New Research Points to a Mechanism Causing Molar Hypomineralization

Researchers from Australia and Chile collaborated to uncover potential cause of a condition impacting 1 out of 5 children around the globe.

A study published in the journal Frontiers of Physiology might mark a turning point the dental industry’s 100-year struggle to help children with chalky tooth enamel.

The condition known as molar hypomineralization—which causes discolored enamel spots and can lead to toothaches, decay, and abcesses, as well as leading to extractions or orthodontic issues—impacts 1 out of every 5 children worldwide. The D3 research team based at The University of Melbourne, Australia, and researchers at the University of Talca in Chile collaborated on the paper that outlines the concept that chalky molars are caused a protein found in blood.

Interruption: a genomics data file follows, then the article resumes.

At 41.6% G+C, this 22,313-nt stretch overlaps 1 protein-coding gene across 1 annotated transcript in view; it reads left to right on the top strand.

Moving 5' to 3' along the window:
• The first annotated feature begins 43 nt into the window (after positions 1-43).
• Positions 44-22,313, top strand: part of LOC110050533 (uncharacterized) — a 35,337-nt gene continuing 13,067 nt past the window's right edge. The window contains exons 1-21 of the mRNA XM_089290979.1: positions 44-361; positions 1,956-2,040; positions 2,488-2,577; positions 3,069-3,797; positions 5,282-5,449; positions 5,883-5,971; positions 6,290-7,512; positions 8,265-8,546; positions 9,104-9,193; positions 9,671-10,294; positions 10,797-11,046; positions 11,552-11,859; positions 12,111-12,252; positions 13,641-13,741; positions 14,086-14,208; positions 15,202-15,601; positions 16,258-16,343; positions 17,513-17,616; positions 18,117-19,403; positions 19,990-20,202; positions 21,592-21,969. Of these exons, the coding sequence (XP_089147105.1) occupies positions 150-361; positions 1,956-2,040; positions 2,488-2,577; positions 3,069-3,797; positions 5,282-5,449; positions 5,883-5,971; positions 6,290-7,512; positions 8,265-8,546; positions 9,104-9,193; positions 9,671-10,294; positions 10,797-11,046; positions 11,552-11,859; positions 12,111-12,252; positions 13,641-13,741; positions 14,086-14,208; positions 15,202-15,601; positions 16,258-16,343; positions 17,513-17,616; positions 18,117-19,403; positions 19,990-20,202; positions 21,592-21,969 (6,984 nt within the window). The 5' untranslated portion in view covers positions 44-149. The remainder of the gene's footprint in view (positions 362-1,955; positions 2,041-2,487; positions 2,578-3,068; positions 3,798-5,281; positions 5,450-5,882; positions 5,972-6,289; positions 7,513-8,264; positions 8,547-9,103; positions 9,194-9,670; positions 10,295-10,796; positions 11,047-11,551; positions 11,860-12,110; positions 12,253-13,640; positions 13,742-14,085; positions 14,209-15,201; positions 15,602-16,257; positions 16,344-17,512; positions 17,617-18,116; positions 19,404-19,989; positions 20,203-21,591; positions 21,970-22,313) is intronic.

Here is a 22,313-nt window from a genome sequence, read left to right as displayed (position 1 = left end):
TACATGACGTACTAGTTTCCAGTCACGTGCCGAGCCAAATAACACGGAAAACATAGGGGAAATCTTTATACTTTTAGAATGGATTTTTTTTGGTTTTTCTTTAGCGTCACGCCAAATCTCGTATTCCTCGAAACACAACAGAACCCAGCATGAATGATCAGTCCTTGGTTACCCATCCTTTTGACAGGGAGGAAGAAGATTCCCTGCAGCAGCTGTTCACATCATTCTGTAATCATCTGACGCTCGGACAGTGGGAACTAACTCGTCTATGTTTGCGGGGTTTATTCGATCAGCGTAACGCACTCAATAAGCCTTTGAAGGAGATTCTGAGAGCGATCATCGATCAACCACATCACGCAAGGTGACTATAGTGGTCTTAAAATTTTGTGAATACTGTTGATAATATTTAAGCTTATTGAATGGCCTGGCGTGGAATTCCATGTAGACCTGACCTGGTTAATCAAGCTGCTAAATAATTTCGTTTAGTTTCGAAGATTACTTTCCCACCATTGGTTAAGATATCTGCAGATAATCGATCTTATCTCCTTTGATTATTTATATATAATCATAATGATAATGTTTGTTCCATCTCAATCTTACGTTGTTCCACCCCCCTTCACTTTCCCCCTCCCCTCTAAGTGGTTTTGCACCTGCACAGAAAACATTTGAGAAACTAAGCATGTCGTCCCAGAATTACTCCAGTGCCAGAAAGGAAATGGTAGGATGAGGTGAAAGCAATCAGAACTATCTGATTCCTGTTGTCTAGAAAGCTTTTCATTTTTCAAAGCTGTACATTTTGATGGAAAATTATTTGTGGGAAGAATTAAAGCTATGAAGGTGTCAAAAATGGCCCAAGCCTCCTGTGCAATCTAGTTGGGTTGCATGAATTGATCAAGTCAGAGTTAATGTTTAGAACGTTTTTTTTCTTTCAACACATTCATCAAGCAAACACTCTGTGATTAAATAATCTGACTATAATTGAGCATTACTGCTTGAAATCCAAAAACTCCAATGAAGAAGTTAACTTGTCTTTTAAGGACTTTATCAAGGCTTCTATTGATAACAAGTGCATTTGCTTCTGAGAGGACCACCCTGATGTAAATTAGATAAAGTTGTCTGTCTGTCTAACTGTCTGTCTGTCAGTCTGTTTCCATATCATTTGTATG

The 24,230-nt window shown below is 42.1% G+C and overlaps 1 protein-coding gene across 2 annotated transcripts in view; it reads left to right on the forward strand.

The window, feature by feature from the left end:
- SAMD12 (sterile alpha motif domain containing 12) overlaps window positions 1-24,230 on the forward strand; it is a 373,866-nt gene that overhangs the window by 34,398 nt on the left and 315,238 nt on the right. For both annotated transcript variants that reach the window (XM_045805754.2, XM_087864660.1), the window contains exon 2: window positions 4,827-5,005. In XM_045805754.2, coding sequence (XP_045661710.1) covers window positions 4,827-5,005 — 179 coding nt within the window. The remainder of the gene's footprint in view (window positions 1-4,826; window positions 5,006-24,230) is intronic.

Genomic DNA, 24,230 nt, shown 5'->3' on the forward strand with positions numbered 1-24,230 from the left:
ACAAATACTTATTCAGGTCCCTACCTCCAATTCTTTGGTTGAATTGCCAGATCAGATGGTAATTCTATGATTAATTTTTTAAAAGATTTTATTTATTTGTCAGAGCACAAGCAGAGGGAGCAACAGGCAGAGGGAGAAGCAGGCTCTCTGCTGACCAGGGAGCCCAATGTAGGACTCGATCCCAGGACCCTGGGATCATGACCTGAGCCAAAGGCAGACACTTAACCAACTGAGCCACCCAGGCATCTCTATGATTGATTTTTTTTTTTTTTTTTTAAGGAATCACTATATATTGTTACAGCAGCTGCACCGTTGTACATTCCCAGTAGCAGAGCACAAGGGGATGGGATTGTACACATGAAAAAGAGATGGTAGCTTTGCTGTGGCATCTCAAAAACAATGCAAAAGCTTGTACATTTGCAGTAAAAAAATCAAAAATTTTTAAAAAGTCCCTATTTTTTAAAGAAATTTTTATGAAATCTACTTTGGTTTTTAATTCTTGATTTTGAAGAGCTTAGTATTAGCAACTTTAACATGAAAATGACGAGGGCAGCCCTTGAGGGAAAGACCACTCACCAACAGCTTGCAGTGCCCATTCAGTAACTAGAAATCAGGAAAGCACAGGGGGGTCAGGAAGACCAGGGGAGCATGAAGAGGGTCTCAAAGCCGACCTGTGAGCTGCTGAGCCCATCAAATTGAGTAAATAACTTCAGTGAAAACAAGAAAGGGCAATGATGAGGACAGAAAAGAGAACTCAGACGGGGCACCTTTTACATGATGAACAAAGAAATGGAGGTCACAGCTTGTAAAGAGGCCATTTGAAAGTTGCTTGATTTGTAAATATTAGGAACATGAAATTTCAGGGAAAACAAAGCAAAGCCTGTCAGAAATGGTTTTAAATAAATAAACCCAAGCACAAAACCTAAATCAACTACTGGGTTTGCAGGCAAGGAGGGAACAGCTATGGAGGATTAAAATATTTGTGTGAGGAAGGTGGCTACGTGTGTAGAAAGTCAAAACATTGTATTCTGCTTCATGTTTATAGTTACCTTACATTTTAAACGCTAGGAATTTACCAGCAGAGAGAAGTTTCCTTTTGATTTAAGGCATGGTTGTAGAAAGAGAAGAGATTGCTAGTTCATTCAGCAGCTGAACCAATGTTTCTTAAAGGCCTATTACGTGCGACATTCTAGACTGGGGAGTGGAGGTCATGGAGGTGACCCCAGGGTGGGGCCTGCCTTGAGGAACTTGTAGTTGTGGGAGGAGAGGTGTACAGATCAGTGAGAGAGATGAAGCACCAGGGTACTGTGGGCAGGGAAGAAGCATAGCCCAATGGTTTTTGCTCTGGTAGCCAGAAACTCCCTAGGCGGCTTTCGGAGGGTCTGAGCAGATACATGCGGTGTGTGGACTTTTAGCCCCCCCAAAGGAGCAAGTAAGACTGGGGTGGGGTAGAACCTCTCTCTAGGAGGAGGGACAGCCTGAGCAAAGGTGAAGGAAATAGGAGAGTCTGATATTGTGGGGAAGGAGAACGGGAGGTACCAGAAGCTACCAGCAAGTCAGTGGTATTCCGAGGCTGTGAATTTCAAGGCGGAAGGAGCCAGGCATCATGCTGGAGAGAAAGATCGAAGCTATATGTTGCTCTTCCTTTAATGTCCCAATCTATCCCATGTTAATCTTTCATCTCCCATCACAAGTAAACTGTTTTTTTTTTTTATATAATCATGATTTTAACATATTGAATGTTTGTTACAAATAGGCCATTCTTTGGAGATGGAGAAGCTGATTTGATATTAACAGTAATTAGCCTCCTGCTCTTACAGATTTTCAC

The researchers now believe that albumin—a protein found in both blood and the tissues surrounding developing teeth—can contaminate those developing teeth, causing the chalky spots in the enamel. The theory fits with evidence that the chalky spots are localized issues and found throughout the patient’s entire set of teeth. The research also calls into question the prevailing theory that defective enamel-forming cells caused the condition.

The paper theorizes that the initial cause of this albumin leakage might be routine baby illnesses, and their findings call for further study to determine if this or something else is the trigger for chalky molars.

Finding the cause of this condition is a key because currently it cannot be prevented, but treatment is easier and more successful when these molar issues are discovered early. This is critical as chalky molars are 10 times more likely to suffer from decay as are teeth with healthy enamel.

Researchers are excited about their discovery because it could be a major breakthrough and a significant step toward finding a solution for a dental problem that has frustrated clinicians since researcher Bernhard Gottlieb first reported on the issue in 1920.